Game of Thrones Camp 2018

Mar. 29th, 2017 05:04 pm
wildeabandon: photo of me with wavy hair and gold lipstick (Default)
[personal profile] wildeabandon
This year I organised my first every readthrough weekend (with [livejournal.com profile] the_alchemist) of the first two seasons of Game of Thrones. It seemed to go reasonably well, so next year we'll be doing seasons three and four.

First dibs on places will go to people who came to the first one, but there'll be at least one more space, and maybe more if some people decide they can't make it. If you think it might be your kind of thing, there's a poll about interest and dates here.

New-old games

Mar. 28th, 2017 08:27 pm
liv: alternating calligraphed and modern letters (letters)
[personal profile] liv
I took a couple of days off so I could have a four-day weekend, and didn't commit myself to excessively many social things, so I was able to spend lots of time gaming.

reviews )
ewan: Star (Default)
[personal profile] ewan posting in [community profile] rglondon
Welcome back to another week of RGL updates!

Napura, Nunhead, London SE15

This week's featured article is Napura, SE15 3QF, a Portuguese restaurant in officially the best area of London, Nunhead. This is official because I say it is, so I'll brook no disputes. I wager it's changed since I lived there, though this was a Portuguese restaurant back then. Go get yrself a bacalhau. (The historical verdict, which may not have changed much, is that there's less for those non-meat-eaters such as myself.)

But that's fine because our updated article is Shree Krishna Vada Pav, a Mumbai-centric cafe which is totally vegetarian, though you have to travel a bit further from Nunhead, as it's in Harrow. It will, however, satisfy all your carbs-in-carbs needs.

Finally, just reopened is iconic pub The Half Moon in Herne Hill, which has been closed for nigh on four years now, so its reopening (as a Fuller's pub) is welcome.

Reading Wednesday 22/03

Mar. 22nd, 2017 10:26 pm
liv: alternating calligraphed and modern letters (letters)
[personal profile] liv
Recently acquired:
  • Can neuroscience change our minds? by Hilary and Steven Rose. Steven Rose was a big influence on getting me into bioscience, so I'm excited to learn that he's written a new book about debunking neurobollocks, a subject close to my heart. And that he's written it in collaboration with his wife, a sociologist of science.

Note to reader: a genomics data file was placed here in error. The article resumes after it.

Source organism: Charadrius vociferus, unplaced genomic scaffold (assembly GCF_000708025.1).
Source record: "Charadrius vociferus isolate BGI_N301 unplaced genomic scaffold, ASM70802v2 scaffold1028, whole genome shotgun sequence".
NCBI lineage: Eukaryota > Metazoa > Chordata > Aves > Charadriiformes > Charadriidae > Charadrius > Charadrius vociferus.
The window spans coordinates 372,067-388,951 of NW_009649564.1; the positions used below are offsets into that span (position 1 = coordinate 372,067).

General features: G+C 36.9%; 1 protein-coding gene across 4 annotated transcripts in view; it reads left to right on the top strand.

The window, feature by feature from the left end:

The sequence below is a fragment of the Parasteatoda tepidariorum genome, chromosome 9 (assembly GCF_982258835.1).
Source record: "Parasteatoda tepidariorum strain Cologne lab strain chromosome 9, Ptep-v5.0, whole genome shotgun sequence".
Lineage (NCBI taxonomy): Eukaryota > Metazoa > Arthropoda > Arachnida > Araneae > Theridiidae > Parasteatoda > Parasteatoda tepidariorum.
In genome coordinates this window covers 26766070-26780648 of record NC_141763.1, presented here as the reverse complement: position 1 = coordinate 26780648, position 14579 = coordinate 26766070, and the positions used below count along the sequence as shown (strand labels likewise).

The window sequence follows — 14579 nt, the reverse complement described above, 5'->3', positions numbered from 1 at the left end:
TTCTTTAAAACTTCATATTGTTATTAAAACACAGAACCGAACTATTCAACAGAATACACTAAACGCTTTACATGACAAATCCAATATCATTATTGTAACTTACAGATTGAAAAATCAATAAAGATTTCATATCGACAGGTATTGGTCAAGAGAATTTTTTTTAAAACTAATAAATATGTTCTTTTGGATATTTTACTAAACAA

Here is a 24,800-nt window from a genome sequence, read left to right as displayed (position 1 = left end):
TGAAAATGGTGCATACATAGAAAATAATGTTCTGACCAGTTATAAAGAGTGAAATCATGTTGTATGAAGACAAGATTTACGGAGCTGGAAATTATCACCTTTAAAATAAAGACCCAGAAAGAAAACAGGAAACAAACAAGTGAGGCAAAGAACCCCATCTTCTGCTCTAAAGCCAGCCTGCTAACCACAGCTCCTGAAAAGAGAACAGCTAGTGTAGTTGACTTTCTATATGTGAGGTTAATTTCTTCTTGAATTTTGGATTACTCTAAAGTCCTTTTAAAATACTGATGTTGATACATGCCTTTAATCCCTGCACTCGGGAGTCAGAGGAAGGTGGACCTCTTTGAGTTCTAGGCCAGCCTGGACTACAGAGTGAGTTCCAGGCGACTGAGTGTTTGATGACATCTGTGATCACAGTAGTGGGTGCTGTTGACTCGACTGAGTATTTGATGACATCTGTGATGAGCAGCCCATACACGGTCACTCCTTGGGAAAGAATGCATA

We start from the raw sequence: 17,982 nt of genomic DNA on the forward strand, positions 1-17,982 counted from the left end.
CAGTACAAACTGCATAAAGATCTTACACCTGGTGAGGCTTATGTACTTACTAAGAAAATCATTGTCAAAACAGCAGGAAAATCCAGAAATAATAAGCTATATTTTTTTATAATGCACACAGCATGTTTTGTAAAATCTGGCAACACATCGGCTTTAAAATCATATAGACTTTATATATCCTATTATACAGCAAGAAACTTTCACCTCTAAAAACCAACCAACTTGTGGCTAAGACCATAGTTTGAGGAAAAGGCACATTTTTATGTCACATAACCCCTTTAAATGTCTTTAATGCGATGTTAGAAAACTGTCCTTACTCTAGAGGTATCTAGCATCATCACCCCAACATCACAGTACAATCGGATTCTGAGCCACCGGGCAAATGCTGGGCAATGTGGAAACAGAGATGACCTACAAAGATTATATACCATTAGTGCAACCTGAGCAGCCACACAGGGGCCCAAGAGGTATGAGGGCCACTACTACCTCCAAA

• Three non-fiction books to give as belated bar mitzvah presents: I went with A history of God by Karen Armstrong, 1491 by Charles Mann, and The undercover economist by Tim Harford in the end. I reckon that gives a reasonable spread of perspectives, periods and cultures to get a curious teenager started.

  • A whole bunch of mostly novels for a not-very-sekrit plot.

Recently read:
  • This is a letter to my son by KJ Kabza, as recommended, and edited by [personal profile] rushthatspeaks. It's a near-future story about a trans girl, which has minimal overt transphobia but quite a lot of cis people being clueless, and also it's about parent death among other themes.

  • Why Lemonade is for Black women by Dominique Matti, via [personal profile] sonia. Very powerful essay about intersectionality between gender and race. I've not actually seen Lemonade yet, because everything I've read about it suggests it's a large, complex work of art which I need to set aside time to concentrate on, I can't just listen to the songs in the background. And I'm a bit intimidated by the medium of a "visual album".
Currently reading: A Journey to the end of the Millennium by AB Yehoshua. Not much progress.

Up next: I am thinking to pick up How to be both by Ali Smith, which has been on my to-read pile for a while. We'll see.

Full

Mar. 21st, 2017 09:48 pm
liv: Table laid with teapot, scones and accoutrements (yum)
[personal profile] liv
So this weekend I went to two synagogue services (in two different cities) and one church service, and I had a quiet going out for lunch and talking date with [personal profile] cjwatson and a bouncy metal gig date with Ghoti. And went to the cinema to see Beauty and the Beast and just about managed to squeeze in a little bit of time talking to [personal profile] jack. Um, it is hypothetically possible that I may have over-scheduled myself a bit.